I also have a broad background in cardiovascular site-based research, multicenter clinical trials, clinical event classification, and observational analyses. I have helped to lead clinical trial efforts at the Duke Clinical Research Institute (DCRI) by designing and conducting studies evaluating new and existing treatments for patients with coronary artery disease and peripheral artery disease. My specific research interests include examining access to care and disparities in care for patients with peripheral artery disease and the design and conduct of pragmatic clinical trials in cardiovascular disease.


Frank Wesley Rockhold

Professor of Biostatistics & Bioinformatics

Frank is a full time Professor of Biostatistics and Bioinformatics and Faculty Director for Biostatistics at Duke University Medical Center, Affiliate Professor of Biostatistics at Virginia Commonwealth University, and Strategic Consultant at Hunter Rockhold, Inc.  His 40+-year career includes senior research positions at Lilly, Merck, and GlaxoSmithKline, where he retired as Chief Safety Officer and Senior Vice President of Global Clinical Safety and Pharmacovigilance.  He has held faculty appointments at six different universities.    Dr. Rockhold served for 9 years on the board of directors of the non-profit CDISC, most recently as Chairman, and is past president of the Society for Clinical Trials and a past member of the PCORI Clinical Trials Advisory Panel. He is currently Chair of the Board of the Frontier Science and Technology Research Foundation and a technical advisor to EMA.

Dr. Rockhold has diverse research interests and consulting experience in industry and academia including clinical trials design, data monitoring, benefit/risk, safety and pharmacovigilance and has been a leader in the scientific community in promoting data disclosure and transparency in clinical research.    Frank is widely published in major scientific journals across a wide variety of research topics.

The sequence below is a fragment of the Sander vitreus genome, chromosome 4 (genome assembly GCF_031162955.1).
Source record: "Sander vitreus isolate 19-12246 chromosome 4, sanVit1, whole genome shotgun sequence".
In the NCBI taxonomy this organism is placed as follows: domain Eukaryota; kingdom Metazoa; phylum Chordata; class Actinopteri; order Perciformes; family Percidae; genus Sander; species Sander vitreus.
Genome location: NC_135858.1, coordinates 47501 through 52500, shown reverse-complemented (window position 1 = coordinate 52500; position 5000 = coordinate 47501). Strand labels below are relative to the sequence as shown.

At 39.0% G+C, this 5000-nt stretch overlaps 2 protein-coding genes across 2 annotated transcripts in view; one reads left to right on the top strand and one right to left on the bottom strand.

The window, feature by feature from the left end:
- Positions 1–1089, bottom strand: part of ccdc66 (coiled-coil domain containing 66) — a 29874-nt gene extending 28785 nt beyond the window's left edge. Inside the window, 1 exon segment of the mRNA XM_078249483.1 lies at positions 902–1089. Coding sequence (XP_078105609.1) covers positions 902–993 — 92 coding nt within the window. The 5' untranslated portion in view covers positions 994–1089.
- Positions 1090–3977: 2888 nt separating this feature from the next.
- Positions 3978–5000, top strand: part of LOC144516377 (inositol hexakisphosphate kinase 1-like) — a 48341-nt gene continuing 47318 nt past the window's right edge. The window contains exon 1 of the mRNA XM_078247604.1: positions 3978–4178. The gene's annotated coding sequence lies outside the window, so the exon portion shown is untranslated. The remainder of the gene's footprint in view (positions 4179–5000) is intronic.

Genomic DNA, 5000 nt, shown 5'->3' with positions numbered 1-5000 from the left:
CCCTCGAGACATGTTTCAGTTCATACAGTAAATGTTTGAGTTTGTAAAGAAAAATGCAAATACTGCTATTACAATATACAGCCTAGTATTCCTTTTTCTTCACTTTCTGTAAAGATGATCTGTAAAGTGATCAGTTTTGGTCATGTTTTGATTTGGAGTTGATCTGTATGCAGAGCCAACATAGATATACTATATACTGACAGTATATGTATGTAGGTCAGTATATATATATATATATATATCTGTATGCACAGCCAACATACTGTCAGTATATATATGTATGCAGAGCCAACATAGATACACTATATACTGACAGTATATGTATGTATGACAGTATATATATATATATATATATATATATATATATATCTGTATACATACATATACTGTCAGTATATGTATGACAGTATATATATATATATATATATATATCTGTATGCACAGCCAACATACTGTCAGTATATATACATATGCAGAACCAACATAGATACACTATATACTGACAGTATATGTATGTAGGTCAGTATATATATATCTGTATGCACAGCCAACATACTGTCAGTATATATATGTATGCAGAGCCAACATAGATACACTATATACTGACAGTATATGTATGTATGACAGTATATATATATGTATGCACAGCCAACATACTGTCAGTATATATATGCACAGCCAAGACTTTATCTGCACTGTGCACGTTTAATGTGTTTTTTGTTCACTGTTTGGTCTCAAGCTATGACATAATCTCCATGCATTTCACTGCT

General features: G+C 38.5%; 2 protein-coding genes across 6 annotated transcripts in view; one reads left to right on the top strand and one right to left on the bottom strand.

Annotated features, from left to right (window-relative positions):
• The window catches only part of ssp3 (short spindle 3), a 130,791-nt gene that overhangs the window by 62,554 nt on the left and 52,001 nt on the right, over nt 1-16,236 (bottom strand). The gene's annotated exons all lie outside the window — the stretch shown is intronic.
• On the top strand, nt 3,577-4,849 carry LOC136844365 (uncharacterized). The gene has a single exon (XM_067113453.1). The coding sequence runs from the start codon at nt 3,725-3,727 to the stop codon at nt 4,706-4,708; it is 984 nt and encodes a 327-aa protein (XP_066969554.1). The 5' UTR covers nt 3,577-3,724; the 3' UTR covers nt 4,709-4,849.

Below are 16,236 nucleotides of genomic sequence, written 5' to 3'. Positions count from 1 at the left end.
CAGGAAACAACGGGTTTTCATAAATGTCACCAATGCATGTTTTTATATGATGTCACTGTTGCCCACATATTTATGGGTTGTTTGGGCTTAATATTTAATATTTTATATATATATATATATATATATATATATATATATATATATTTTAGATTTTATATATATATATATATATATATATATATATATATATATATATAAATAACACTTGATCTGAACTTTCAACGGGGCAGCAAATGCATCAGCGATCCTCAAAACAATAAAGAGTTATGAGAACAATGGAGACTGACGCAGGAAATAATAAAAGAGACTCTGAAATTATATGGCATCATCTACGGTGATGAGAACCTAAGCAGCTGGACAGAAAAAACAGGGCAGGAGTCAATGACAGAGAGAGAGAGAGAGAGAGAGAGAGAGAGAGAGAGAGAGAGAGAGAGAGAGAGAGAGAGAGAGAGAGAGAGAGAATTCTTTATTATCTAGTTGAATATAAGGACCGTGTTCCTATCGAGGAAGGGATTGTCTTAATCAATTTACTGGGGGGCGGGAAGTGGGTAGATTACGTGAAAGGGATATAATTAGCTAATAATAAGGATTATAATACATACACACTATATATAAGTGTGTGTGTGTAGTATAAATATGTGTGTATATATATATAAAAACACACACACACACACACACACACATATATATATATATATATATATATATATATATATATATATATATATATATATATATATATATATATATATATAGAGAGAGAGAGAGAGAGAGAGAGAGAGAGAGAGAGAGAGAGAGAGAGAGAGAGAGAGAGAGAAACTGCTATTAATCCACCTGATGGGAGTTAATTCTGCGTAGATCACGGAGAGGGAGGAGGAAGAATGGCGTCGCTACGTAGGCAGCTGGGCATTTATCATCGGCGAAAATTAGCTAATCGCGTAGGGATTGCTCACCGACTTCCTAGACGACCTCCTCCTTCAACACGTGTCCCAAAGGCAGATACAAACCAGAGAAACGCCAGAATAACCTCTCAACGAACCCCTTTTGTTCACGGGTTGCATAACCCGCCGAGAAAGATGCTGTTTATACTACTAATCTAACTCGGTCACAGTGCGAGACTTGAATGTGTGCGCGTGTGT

Frank holds a BA in Statistics from The University of Connecticut, an ScM in Biostatistics from The Johns Hopkins University, and a PhD in Biostatistics from the Medical College of Virginia at Virginia Commonwealth University. Frank is an Elected Fellow of both the American Statistical Association and the Society for Clinical Trials, a Fellow of the Royal Statistical Society, an Accredited Professional Statistician, PStat®, and a Chartered Statistician, CStat.  


Manesh Raman Patel

Richard Sean Stack, M.D. Distinguished Professor

Manesh Patel is the Chief of the Division of Cardiology and the Division of Clinical Pharmacology.  His clinical interests include diagnostic and interventional coronary angiography, peripheral angiography and endovascular intervention.  His is involved in several clinical trials involving patients with cardiovascular disease and in cardiac imaging.  He is also the Chair of the American College of Cardiology Task Force for Appropriate Use Criteria for Cardiovascular Procedures and is Chair of the American Heart Association Diagnostic and Interventional Cath Committee.

Patel's interest in cardiac imaging, quality of care, cardiac devices is also evident in his research.  His integration of these efforts into his roles at Duke was recognized in 2010 when he received the prestigious Duke Cardiology Fellowship Mentor Award.   In 2011, Dr. Patel was named the endowed John Bush Simpson Assistant Professor of Cardiology.  In 2013, Dr. Patel received the Robert M. Califf Faculty clinical research Award.

Currently, Dr. Patel is leading an effort to redesign the delivery of care to patients undergoing invasive catheterization procedures in the health system with a specific aim of measure and providing individualized, patient centered, innovative, and efficient care.

Unless otherwise indicated, scholarly articles published by Duke faculty members are made available here with a CC-BY-NC (Creative Commons Attribution Non-Commercial) license, as enabled by the Duke Open Access Policy. If you wish to use the materials in ways not already permitted under CC-BY-NC, please consult the copyright owner. Other materials are made available here through the author’s grant of a non-exclusive license to make their work openly accessible.